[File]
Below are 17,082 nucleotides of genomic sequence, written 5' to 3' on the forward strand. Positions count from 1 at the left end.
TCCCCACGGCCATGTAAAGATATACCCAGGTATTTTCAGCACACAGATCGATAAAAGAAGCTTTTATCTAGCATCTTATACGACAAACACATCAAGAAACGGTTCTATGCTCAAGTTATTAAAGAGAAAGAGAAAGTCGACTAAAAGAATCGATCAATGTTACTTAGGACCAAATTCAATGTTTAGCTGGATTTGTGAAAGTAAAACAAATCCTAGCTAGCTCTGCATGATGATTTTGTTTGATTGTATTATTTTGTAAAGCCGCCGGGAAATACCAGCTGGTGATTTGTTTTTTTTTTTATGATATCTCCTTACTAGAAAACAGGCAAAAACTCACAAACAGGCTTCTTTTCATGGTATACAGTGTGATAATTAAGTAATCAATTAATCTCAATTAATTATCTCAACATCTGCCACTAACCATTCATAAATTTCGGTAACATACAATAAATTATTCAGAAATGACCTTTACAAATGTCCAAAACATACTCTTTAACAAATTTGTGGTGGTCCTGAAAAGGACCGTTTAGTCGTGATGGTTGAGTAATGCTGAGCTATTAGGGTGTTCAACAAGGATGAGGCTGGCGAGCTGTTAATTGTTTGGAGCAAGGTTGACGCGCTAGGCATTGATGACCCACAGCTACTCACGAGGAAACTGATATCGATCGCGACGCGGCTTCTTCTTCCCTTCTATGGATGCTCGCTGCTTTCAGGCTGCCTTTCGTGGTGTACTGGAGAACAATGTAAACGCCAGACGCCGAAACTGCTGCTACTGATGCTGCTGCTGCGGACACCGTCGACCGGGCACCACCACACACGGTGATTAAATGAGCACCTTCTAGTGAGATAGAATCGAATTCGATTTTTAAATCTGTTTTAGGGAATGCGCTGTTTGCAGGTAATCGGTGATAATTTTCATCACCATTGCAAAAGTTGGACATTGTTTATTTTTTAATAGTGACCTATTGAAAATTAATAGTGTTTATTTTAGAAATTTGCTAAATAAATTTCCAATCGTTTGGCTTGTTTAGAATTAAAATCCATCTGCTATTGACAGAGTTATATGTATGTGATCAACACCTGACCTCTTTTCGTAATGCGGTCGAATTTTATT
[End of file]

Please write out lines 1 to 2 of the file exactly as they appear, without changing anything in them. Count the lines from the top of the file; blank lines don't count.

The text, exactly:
Below are 17,082 nucleotides of genomic sequence, written 5' to 3' on the forward strand. Positions count from 1 at the left end.
TCCCCACGGCCATGTAAAGATATACCCAGGTATTTTCAGCACACAGATCGATAAAAGAAGCTTTTATCTAGCATCTTATACGACAAACACATCAAGAAACGGTTCTATGCTCAAGTTATTAAAGAGAAAGAGAAAGTCGACTAAAAGAATCGATCAATGTTACTTAGGACCAAATTCAATGTTTAGCTGGATTTGTGAAAGTAAAACAAATCCTAGCTAGCTCTGCATGATGATTTTGTTTGATTGTATTATTTTGTAAAGCCGCCGGGAAATACCAGCTGGTGATTTGTTTTTTTTTTTATGATATCTCCTTACTAGAAAACAGGCAAAAACTCACAAACAGGCTTCTTTTCATGGTATACAGTGTGATAATTAAGTAATCAATTAATCTCAATTAATTATCTCAACATCTGCCACTAACCATTCATAAATTTCGGTAACATACAATAAATTATTCAGAAATGACCTTTACAAATGTCCAAAACATACTCTTTAACAAATTTGTGGTGGTCCTGAAAAGGACCGTTTAGTCGTGATGGTTGAGTAATGCTGAGCTATTAGGGTGTTCAACAAGGATGAGGCTGGCGAGCTGTTAATTGTTTGGAGCAAGGTTGACGCGCTAGGCATTGATGACCCACAGCTACTCACGAGGAAACTGATATCGATCGCGACGCGGCTTCTTCTTCCCTTCTATGGATGCTCGCTGCTTTCAGGCTGCCTTTCGTGGTGTACTGGAGAACAATGTAAACGCCAGACGCCGAAACTGCTGCTACTGATGCTGCTGCTGCGGACACCGTCGACCGGGCACCACCACACACGGTGATTAAATGAGCACCTTCTAGTGAGATAGAATCGAATTCGATTTTTAAATCTGTTTTAGGGAATGCGCTGTTTGCAGGTAATCGGTGATAATTTTCATCACCATTGCAAAAGTTGGACATTGTTTATTTTTTAATAGTGACCTATTGAAAATTAATAGTGTTTATTTTAGAAATTTGCTAAATAAATTTCCAATCGTTTGGCTTGTTTAGAATTAAAATCCATCTGCTATTGACAGAGTTATATGTATGTGATCAACACCTGACCTCTTTTCGTAATGCGGTCGAATTTTATT